Most plants used for indoor bonsai are tropical. They thrive in indoor environments as long as they receive special attention to their light, water, soil, temperature and humidity needs.
Indoor bonsai must be grown in the bright light of an unobstructed east, south or diffused west window. During the summer, indoor bonsai may be taken outside, first to a shaded area and then gradually moved to an east facing exposure or protected and diffused western exposure. At the end of the warm summer season, gradually return your bonsai indoors before nighttime temperatures approac
With their roots growing in shallow containers, bonsai require more frequent watering than other houseplants, needing to be checked daily.
During the warmer and brighter summer season, bonsai must be checked daily. When the soil surface is dry to the touch, it is time to water.
If your bonsai has a top dressing of pebbles, be sure to check the soil surface itself. Water by submerging the bonsai pot in tepid water.
When air bubbles subside, the soil is saturated. At that time, remove it from the water and allow it to drain completely before returning to its window location. To prevent root rot, discard all water that accumulates in the bonsai saucer.
Temperature and Humidity:
Plants suitable for indoor bonsai will grow in average room temperatures as long as they have sufficient humidity. Daytime temperatures between 15 and 20?C are ideal.
Nighttime temperatures should be a minimum of 10?C. If you place your indoor bonsai out-of-doors during the summer season, be sure to bring it back inside before nighttime temperatures drop below 10?C.
Since most indoor bonsai are tropical plants, it is important to recreate the humid conditions of their native tropical environment. Mist-spray the foliage generously and often with clean, tepid water. To further increase the humidity on a constant basis, set the bonsai on a pebble tray.
A pebble tray is an over-sized saucer full of small pebbles to which water is added. The water level is kept below the bottom of the bonsai’s container. The water will evaporate from the surface of the pebbles, adding moisture to the air around the bonsai plant.
It is best to use a liquid fertilizer for bonsai during the growing season (March through October). Do not fertilize your indoor bonsai during the winter season (November through February).
Re-potting and Root Pruning:
Bonsai plants need to be repotted every two years. The best season to repot is spring just before new growth resumes. Re-potting is also the time to root prune your bonsai.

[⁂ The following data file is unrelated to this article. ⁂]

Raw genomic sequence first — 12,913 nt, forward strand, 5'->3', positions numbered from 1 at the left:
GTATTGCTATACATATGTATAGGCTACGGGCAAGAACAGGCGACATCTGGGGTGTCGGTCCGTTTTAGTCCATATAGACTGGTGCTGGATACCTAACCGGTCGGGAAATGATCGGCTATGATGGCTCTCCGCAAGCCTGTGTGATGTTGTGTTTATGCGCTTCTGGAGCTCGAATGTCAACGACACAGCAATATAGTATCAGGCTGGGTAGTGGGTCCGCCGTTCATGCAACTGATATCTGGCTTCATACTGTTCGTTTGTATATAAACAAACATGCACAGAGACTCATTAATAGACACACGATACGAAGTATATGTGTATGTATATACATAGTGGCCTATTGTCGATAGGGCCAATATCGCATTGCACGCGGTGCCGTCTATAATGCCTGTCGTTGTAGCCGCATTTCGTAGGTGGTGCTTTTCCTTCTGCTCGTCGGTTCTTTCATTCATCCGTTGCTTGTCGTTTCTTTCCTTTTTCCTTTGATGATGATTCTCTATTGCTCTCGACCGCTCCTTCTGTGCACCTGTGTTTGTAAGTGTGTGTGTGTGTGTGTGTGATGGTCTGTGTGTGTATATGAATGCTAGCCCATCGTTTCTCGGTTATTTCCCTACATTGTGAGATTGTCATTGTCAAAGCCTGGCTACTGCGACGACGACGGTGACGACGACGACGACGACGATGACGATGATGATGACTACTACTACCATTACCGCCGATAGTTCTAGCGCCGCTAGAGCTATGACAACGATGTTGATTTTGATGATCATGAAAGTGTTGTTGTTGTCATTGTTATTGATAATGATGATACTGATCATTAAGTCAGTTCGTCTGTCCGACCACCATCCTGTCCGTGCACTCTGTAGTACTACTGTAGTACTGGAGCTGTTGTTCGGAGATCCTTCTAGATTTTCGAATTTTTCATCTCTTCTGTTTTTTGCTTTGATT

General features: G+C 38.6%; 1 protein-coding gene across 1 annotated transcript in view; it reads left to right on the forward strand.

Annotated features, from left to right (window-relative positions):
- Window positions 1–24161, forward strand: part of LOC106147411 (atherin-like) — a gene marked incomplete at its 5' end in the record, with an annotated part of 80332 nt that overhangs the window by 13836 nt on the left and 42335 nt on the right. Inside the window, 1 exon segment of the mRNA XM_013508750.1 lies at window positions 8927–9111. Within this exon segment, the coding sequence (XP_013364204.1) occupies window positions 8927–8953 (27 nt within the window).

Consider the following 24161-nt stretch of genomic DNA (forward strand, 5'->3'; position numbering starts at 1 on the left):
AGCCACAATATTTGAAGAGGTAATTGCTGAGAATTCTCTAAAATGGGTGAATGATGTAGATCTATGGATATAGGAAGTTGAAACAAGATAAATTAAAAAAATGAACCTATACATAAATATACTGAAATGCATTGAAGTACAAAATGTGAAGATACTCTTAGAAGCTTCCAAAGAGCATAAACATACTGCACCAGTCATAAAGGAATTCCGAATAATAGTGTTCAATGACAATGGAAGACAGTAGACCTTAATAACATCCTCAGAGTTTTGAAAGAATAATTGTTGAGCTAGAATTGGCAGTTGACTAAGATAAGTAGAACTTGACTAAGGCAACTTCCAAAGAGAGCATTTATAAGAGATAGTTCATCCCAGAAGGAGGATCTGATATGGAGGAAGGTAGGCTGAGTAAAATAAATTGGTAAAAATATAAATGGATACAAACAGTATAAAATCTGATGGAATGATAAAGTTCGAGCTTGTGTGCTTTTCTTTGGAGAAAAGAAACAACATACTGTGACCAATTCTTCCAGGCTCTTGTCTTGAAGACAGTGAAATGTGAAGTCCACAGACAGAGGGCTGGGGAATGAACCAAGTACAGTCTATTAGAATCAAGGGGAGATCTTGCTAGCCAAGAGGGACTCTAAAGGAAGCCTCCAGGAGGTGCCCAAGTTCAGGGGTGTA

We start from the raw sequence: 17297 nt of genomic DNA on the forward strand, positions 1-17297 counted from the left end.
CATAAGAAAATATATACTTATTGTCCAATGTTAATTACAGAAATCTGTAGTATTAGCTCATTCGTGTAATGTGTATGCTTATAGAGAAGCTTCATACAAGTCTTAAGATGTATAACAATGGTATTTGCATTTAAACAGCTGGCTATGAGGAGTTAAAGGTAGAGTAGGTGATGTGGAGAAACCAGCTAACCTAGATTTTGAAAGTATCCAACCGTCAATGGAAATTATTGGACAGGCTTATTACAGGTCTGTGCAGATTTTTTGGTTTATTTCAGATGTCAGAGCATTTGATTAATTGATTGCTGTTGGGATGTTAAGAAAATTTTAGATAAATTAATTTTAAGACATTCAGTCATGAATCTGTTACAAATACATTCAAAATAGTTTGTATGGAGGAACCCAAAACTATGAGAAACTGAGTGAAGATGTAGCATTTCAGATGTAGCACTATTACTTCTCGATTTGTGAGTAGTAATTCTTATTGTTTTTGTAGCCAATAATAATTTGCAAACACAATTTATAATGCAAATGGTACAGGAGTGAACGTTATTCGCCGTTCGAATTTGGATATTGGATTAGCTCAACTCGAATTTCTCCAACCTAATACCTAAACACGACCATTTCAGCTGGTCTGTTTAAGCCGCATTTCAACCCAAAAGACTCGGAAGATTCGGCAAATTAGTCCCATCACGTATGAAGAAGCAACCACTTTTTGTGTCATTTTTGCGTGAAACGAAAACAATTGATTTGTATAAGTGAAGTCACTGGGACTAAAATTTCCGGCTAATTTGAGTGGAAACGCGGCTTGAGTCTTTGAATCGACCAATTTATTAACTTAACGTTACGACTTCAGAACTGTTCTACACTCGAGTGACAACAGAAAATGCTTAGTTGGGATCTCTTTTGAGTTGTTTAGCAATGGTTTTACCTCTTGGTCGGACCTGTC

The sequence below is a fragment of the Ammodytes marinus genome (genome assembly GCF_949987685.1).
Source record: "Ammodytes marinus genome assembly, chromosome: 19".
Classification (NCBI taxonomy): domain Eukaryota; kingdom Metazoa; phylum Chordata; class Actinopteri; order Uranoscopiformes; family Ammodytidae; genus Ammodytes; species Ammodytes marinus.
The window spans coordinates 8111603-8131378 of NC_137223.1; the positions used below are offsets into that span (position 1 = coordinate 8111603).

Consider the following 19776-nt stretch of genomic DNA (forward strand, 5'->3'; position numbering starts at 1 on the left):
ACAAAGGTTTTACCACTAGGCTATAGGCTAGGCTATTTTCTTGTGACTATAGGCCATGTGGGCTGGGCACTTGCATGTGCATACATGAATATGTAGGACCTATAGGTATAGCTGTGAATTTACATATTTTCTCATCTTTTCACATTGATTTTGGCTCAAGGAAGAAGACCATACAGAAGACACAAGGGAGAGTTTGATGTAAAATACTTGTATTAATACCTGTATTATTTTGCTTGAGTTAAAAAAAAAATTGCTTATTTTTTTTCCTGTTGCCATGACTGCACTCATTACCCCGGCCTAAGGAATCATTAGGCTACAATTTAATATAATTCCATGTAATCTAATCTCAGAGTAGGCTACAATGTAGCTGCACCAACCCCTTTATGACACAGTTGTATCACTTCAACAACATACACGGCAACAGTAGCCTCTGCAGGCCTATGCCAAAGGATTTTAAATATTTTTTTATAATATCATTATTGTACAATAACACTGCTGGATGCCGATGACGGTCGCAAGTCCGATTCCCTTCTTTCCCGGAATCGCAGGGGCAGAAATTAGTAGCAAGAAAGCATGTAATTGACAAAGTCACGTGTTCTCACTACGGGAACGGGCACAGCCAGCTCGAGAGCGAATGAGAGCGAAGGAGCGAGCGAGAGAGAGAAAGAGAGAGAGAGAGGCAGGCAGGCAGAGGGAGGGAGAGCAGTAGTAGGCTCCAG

Root pruning consists of removing up to 1/3rd of the plant’s roots, concentrating on removal of the heavier tap roots. This is done whenever it will be repotted into its existing container size.
If you wish to limit the size of your bonsai to its present size, then repot it into its same container. As your plant ages, it will eventually need to be placed into a larger pot. When selecting a new bonsai pot, choose one that is the same shape and only one size larger than the present container.
After root pruning, place a screen over the extra- large drain holes of the bonsai pot. Then add 15mm of commercial bonsai soil mix to the bottom and sides of the pot.
Moisten the soil mix and the plant’s root ball before re-potting. Gently insert the plant’s root ball into the container. Fill in any gaps with soil mix and add soil to within 10mm of the top of the container.
Firm the top of the soil lightly before gently re- moistening the entire container. Add a layer of pebbles or crushed gravel on top of the soil to prevent soil loss when submerging.
Training and Pruning:
While many indoor bonsai may be successfully trained by pruning alone, often wire is wrapped around stems to train the plant into the desired shape.
Indoor bonsai demand frequent and precise pruning. Pruning for shape should be done in early spring before the season’s growth begins. Throughout the growing season, shoots need to be pruned when they have developed at least six leaf sets. Prune just above a leaf node.
The most effective prevention for pests and diseases is to properly water your indoor bonsai and regularly clean the plant.
Wash the foliage with clean, tepid water at every watering. After pruning, make certain that the soil around the base of the trunk is free of leaves and other plant debris.
Debris left on the soil surface can decompose, creating ideal conditions for fungal disease and moss that may contribute to root rot.
Moss on the soil surface may be decorative, yet it is a perfect refuge for pests and their larvae. If you like the appearance of moss, be sure to keep it well away from the bonsai’s trunk and branches.
A soft bristled toothbrush works well to remove unwanted moss from the trunk of the plant.
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